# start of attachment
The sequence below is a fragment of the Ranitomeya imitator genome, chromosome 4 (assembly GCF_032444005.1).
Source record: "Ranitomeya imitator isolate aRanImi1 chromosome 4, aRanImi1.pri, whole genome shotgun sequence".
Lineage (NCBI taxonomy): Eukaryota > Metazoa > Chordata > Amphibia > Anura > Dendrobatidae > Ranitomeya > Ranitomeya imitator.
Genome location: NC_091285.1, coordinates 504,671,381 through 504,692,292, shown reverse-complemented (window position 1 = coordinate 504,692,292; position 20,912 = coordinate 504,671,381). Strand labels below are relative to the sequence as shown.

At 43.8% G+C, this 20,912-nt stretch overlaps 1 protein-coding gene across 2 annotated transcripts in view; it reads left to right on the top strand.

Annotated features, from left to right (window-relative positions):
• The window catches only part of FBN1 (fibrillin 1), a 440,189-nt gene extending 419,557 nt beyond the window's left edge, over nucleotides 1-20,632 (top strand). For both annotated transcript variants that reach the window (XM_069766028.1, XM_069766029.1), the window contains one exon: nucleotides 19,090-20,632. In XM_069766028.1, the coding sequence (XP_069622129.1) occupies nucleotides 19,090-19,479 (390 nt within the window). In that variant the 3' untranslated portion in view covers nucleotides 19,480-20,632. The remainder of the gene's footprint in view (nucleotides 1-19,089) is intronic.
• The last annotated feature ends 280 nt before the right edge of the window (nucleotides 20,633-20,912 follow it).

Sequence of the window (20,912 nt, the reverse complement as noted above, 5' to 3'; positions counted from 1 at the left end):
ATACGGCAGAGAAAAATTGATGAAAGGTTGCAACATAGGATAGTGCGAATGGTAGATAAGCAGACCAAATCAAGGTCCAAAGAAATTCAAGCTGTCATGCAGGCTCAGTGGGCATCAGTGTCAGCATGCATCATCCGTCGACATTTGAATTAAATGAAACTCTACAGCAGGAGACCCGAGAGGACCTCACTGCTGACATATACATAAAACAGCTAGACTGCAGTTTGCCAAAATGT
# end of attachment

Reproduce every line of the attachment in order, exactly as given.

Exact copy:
The sequence below is a fragment of the Ranitomeya imitator genome, chromosome 4 (assembly GCF_032444005.1).
Source record: "Ranitomeya imitator isolate aRanImi1 chromosome 4, aRanImi1.pri, whole genome shotgun sequence".
Lineage (NCBI taxonomy): Eukaryota > Metazoa > Chordata > Amphibia > Anura > Dendrobatidae > Ranitomeya > Ranitomeya imitator.
Genome location: NC_091285.1, coordinates 504,671,381 through 504,692,292, shown reverse-complemented (window position 1 = coordinate 504,692,292; position 20,912 = coordinate 504,671,381). Strand labels below are relative to the sequence as shown.

At 43.8% G+C, this 20,912-nt stretch overlaps 1 protein-coding gene across 2 annotated transcripts in view; it reads left to right on the top strand.

Annotated features, from left to right (window-relative positions):
• The window catches only part of FBN1 (fibrillin 1), a 440,189-nt gene extending 419,557 nt beyond the window's left edge, over nucleotides 1-20,632 (top strand). For both annotated transcript variants that reach the window (XM_069766028.1, XM_069766029.1), the window contains one exon: nucleotides 19,090-20,632. In XM_069766028.1, the coding sequence (XP_069622129.1) occupies nucleotides 19,090-19,479 (390 nt within the window). In that variant the 3' untranslated portion in view covers nucleotides 19,480-20,632. The remainder of the gene's footprint in view (nucleotides 1-19,089) is intronic.
• The last annotated feature ends 280 nt before the right edge of the window (nucleotides 20,633-20,912 follow it).

Sequence of the window (20,912 nt, the reverse complement as noted above, 5' to 3'; positions counted from 1 at the left end):
ATACGGCAGAGAAAAATTGATGAAAGGTTGCAACATAGGATAGTGCGAATGGTAGATAAGCAGACCAAATCAAGGTCCAAAGAAATTCAAGCTGTCATGCAGGCTCAGTGGGCATCAGTGTCAGCATGCATCATCCGTCGACATTTGAATTAAATGAAACTCTACAGCAGGAGACCCGAGAGGACCTCACTGCTGACATATACATAAAACAGCTAGACTGCAGTTTGCCAAAATGT